If there was one piece of advice I could give to someone considering a career in software development it would be: Learn to f$%@cking type! Knowing how to touch type is the single most valuable skill that a developer can possess.
Typing allows you to concentrate on what you’re coding rather than how to get the characters on the screen. In other words, you’re able to think about the code rather than thinking about where to find the letters on the keyboard. Jeff Atwood and Steve Yegge both make the same point.
I have had the privilege of working with some great developers over the years and they all share a few common traits.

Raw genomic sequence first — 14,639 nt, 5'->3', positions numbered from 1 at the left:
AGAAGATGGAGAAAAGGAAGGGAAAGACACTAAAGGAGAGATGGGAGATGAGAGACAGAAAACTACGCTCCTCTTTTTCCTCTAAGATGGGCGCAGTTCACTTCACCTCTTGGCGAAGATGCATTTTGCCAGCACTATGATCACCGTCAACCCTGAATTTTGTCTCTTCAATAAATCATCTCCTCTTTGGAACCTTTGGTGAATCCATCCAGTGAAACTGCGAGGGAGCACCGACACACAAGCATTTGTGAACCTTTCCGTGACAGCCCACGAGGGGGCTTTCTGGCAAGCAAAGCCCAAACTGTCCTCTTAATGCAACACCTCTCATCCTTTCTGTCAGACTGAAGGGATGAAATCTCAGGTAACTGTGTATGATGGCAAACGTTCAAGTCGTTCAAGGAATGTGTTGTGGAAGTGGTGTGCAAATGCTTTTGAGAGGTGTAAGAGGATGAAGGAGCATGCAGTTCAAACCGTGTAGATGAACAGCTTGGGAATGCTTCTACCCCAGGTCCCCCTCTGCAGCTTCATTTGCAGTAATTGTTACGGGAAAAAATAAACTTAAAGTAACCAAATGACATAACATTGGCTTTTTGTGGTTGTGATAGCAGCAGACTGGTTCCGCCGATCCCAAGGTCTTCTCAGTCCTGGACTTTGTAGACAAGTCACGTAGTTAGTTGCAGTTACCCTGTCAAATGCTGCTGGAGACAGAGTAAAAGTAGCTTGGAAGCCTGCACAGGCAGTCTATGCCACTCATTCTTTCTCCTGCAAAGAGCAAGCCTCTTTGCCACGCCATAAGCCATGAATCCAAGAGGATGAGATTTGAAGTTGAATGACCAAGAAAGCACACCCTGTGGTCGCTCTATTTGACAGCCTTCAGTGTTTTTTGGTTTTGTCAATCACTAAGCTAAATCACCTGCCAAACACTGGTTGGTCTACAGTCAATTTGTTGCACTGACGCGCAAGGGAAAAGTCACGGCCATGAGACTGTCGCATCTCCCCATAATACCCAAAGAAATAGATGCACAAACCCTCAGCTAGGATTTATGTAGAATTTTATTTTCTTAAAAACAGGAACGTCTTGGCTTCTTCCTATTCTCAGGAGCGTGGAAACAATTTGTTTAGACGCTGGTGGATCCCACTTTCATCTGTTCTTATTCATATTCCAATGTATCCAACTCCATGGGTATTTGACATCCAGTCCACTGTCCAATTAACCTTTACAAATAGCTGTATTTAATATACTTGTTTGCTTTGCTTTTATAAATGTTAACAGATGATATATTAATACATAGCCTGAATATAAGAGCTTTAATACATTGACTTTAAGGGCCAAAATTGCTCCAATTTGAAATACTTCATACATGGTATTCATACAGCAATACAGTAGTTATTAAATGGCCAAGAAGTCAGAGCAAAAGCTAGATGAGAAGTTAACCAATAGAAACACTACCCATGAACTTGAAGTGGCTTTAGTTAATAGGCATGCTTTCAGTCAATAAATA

- They can all type.
- They all read books, both technical and recreational.
Doing these things will not necessarily make you a great programmer but it will establish a pattern of learning that will help you get a little bit better each year.
I find it astounding that there are people in IT who haven’t bothered to learn how to type. It is just plain lazy. Learning to type only takes about an hour per day for a few weeks, along with a little commitment to practice it every time you’re at a keyboard.
As developers, the keyboard is the tool of our trade. Would you hire a carpenter that couldn’t use a hammer? Or as Jeff Atwood put it, “When was the last time you saw a hunt-and-peck pianist?”.
Once you can type efficiently a whole world of keyboard shortcuts opens up and the mouse is relegated to a cumbersome annoyance that slows you down. Thoughts seemingly turn themselves into code.
You get to feel like Neo when he became one with the Matrix.